U.S. Water News Online
NEW YORK -- A glassful of cold New York City tap water not
It may be true -- and just in case, restaurants and bakeries
operated under Orthodox Jewish law were advised to use filters that
can ensure water purity.
The problem: tiny harmless creatures called copepods. The little
organisms are crustaceans and therefore not considered kosher.
As stores in heavily orthodox Brooklyn reported a run on water
filters and rabbis considered whether additional measures were
necessary, the Central Rabbinical Council issued its edict for
"We have given out a ruling that they should filter their water,"
said the council's Rabbi Yitzchok Glick. "We are still in the middle
of deliberations about exactly the issues and the Jewish law."
Under Jewish law, the eating of crustaceans -- aquatic animals
with skeletons outside their bodies, including shrimp, crabs and
lobsters -- is barred.
Rabbi Abraham Zimmerman, of the Orthodox Satmar sect, said the
recent discovery of the copepods was a small hardship, but he called
on the city to help in making its water kosher.
"We hope the city will do something to purify and filter the water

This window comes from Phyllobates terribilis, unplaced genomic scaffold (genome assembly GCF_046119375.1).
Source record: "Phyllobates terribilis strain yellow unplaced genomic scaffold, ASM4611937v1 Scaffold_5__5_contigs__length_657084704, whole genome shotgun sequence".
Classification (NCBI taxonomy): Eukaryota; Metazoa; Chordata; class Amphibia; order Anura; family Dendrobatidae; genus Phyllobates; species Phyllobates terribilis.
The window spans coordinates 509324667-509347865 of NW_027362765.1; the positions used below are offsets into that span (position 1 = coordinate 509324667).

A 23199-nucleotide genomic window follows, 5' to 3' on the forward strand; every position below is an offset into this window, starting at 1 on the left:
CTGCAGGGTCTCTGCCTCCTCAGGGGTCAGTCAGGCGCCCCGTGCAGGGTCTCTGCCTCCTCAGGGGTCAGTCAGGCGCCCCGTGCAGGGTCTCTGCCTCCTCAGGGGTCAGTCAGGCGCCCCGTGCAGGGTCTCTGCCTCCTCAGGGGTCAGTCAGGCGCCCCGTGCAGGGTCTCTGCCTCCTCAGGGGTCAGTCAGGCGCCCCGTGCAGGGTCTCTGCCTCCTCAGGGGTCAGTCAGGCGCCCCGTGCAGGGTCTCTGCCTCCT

to accommodate a few hundred thousand Orthodox, observant Jews,"
But the Department of Environmental Protection, which runs the
reservoirs, said the copepods are impossible to do away with and that
they deliver health benefits to the reservoir.
"When it comes to delivery, if there is a spike and you are not
comfortable with what you see in your water, all we can recommend is
a commercial filter, which will effectively filter them out," DEP
spokesman Charles Sturcken said.
Another Brooklyn rabbi, of the Lubavitcher group, said many
religious leaders were advising their Orthodox followers to buy water
filters if they can.
For those who can't afford filters, the water can be run through a
double cloth to remove the copepods, Zimmerman said.
The problem became known recently in another dispute over kosher
An Israeli company was accused by some customers of selling
vegetables contaminated with insects, a violation of kosher laws. The
company insisted the bugs were introduced when the vegetables were
washed in New York.
Several Orthodox Jews then put the city's tap water under a
microscope, turning up the millimeter-long creatures. The ensuing
flap was particularly surprising, given New York's reputation for
A recent Zagat survey found that seven out of 10 New York diners
preferred tap to bottled water.
City officials were adamant that the creatures posed no threat to
anyone's physical health, although the mental well-being of the
Orthodox community was another matter.
"Pertaining to households, if they have to filter the water, we
don't have an exact ruling at this point," said Glick.
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